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Phys Ther. 2015 Apr;95(4):507-16. doi: 10.2522/ptj.20140273. Epub 2014 Dec 11.

Daily exercises and education for preventing low back pain in children: cluster randomized controlled trial.

Author information

  • 1J.J. Hill, MScManipTher, Department of Physiotherapy, School of Primary Health Care, Faculty of Medicine Nursing and Health Science, Monash University, PO Box 527, Frankston, Victoria, 3199 Australia. jjhil2@student.monash.edu.
  • 2J.L. Keating, PhD, Department of Physiotherapy, School of Primary Health Care, Faculty of Medicine Nursing and Health Science, Monash University.

Abstract

BACKGROUND:

Children report low back pain (LBP) as young as 8 years. Preventing LBP in children may prevent or delay adult incidence.

OBJECTIVES:

The purpose of this study was to determine whether education and daily exercise affect LBP episodes in children compared with education alone.

DESIGN:

This was a prospective, multicenter cluster randomized controlled trial.

SETTING:

The study was conducted at 7 New Zealand primary schools.

PARTICIPANTS:

Children (n=708), aged 8 to 11 years, from 7 schools stratified by sample size (36, 114, 151, 168, 113, 45, 83) were randomized and allocated to 2 masked groups: intervention (4 schools, n=469) or control (3 schools, n=239).

INTERVENTIONS:

Participants in the intervention group were taught 4 spinal movements for daily practice. Both groups participated in education that emphasized "back awareness."

MEASUREMENTS:

Low back pain history at baseline was assessed. Children reported episodes of LBP during the previous week on trial days 7, 21, 49, 105, 161, and 270. Analysis was at the individual participant level, with adjustment for school clusters.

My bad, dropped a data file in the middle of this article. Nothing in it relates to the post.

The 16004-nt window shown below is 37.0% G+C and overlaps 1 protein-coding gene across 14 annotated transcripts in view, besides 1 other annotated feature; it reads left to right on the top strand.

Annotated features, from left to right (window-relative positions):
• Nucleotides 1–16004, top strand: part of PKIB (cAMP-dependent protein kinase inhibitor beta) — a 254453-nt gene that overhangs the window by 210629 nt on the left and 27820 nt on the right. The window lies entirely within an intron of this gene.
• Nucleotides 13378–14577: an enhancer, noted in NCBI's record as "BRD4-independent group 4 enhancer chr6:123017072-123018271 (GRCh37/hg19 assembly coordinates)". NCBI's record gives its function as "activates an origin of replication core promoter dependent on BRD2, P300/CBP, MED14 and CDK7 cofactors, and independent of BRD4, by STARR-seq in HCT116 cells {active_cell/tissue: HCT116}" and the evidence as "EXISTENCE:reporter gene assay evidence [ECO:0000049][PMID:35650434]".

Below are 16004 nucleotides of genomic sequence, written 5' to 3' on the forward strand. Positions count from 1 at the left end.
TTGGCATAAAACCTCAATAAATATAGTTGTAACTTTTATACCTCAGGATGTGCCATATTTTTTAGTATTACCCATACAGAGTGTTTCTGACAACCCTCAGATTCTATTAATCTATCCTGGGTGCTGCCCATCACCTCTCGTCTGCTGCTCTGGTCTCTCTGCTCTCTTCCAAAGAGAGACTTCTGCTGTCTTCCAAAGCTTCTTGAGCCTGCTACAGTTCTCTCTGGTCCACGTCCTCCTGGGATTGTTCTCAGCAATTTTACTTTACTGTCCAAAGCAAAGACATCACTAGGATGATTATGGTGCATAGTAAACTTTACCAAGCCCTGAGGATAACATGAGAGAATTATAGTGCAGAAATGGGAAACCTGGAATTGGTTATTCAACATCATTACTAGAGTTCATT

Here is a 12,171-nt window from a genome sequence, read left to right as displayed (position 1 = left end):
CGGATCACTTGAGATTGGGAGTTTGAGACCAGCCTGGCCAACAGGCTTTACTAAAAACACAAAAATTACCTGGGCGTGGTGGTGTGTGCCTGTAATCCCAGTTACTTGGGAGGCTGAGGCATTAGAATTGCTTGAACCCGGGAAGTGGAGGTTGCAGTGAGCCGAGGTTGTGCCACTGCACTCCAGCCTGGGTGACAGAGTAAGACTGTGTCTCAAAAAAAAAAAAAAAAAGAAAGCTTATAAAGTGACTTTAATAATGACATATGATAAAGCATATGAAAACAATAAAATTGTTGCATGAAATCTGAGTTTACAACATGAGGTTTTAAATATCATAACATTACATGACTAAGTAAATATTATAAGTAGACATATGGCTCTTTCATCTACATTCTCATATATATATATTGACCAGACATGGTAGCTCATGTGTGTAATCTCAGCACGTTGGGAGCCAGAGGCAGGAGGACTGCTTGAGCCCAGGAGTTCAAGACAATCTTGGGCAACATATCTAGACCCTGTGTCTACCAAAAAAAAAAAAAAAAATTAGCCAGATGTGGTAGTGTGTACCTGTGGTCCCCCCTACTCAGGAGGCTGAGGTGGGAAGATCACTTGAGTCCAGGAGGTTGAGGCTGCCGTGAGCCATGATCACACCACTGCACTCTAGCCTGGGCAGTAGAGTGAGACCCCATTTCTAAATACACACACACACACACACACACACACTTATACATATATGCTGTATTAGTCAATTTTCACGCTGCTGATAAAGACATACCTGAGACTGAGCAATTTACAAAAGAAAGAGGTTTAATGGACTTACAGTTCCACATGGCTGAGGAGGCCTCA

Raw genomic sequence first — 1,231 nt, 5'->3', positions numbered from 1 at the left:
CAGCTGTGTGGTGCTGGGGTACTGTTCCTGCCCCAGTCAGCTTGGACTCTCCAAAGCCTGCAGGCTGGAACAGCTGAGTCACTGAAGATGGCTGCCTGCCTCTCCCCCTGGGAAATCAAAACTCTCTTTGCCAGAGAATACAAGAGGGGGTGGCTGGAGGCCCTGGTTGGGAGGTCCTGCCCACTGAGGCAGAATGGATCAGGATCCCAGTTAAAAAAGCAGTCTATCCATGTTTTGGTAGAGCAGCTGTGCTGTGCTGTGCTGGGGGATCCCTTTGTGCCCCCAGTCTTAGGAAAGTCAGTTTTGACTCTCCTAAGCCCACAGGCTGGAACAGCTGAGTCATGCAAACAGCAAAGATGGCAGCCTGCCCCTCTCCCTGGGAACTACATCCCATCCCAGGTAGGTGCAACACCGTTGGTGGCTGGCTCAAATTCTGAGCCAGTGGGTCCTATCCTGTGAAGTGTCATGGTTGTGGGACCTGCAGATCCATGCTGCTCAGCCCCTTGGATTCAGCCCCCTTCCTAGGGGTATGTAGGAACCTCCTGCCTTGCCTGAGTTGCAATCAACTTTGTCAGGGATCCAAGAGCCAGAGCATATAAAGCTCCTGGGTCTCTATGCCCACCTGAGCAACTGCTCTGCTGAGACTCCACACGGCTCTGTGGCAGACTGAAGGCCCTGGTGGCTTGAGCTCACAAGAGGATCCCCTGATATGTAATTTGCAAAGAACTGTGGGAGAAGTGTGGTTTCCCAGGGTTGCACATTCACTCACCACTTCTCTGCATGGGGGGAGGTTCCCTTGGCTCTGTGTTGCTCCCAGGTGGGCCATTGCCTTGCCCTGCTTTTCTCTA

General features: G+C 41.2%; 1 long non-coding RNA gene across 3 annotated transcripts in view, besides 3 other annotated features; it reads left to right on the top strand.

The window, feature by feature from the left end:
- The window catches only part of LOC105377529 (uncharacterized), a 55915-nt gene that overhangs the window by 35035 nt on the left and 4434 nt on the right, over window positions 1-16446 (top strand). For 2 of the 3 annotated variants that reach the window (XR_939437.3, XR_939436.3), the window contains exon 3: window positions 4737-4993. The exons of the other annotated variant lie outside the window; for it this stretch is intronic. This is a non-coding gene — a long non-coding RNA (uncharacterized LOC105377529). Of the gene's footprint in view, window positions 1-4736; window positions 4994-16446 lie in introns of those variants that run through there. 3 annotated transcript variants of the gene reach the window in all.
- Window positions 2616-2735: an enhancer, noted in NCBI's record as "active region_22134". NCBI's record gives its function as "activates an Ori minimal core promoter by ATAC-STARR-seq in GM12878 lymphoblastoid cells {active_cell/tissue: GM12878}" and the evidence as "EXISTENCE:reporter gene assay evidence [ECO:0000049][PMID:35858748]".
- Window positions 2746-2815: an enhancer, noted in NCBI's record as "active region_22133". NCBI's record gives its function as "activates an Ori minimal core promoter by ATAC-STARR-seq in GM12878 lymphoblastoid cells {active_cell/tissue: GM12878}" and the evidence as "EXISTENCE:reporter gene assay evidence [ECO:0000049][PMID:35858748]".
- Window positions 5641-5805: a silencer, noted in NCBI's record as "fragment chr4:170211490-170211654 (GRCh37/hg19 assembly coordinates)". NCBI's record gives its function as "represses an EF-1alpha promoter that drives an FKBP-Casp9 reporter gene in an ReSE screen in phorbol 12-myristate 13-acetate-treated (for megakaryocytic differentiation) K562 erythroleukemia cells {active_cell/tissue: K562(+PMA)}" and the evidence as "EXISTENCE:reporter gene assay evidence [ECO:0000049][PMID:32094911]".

RESULTS:

There were no significant differences between groups in the odds of reporting no LBP in the previous week during the study period (odds ratio [OR]=0.72; 95% confidence interval [95% CI]=0.46, 1.14; P=.16). The intervention group reported significantly fewer episodes of LBP (OR=0.54; 95% CI=0.39, 0.74; P<.001) and significantly fewer lifetime first episodes of LBP (n=86 [34%]) compared with the control group (n=58 [47%]) (OR=0.60; 95% CI=0.39, 0.91; P=.02). The odds of an episode of LBP were greater in participants with a history of LBP (OR=4.21; 95% CI=3.07, 5.78; P<.001). Low back pain episodes decreased across the trial period for both groups (OR=0.89; 95% CI=0.84, 0.95; P<.001). Adherence to exercise was poor.

LIMITATIONS:

Replication in other settings is needed.

CONCLUSIONS:

Regular exercise and education appear to reduce LBP episodes in children aged 8 to 11 years compared with education alone.

© 2015 American Physical Therapy Association.

PMID:
25504487
[PubMed - indexed for MEDLINE]
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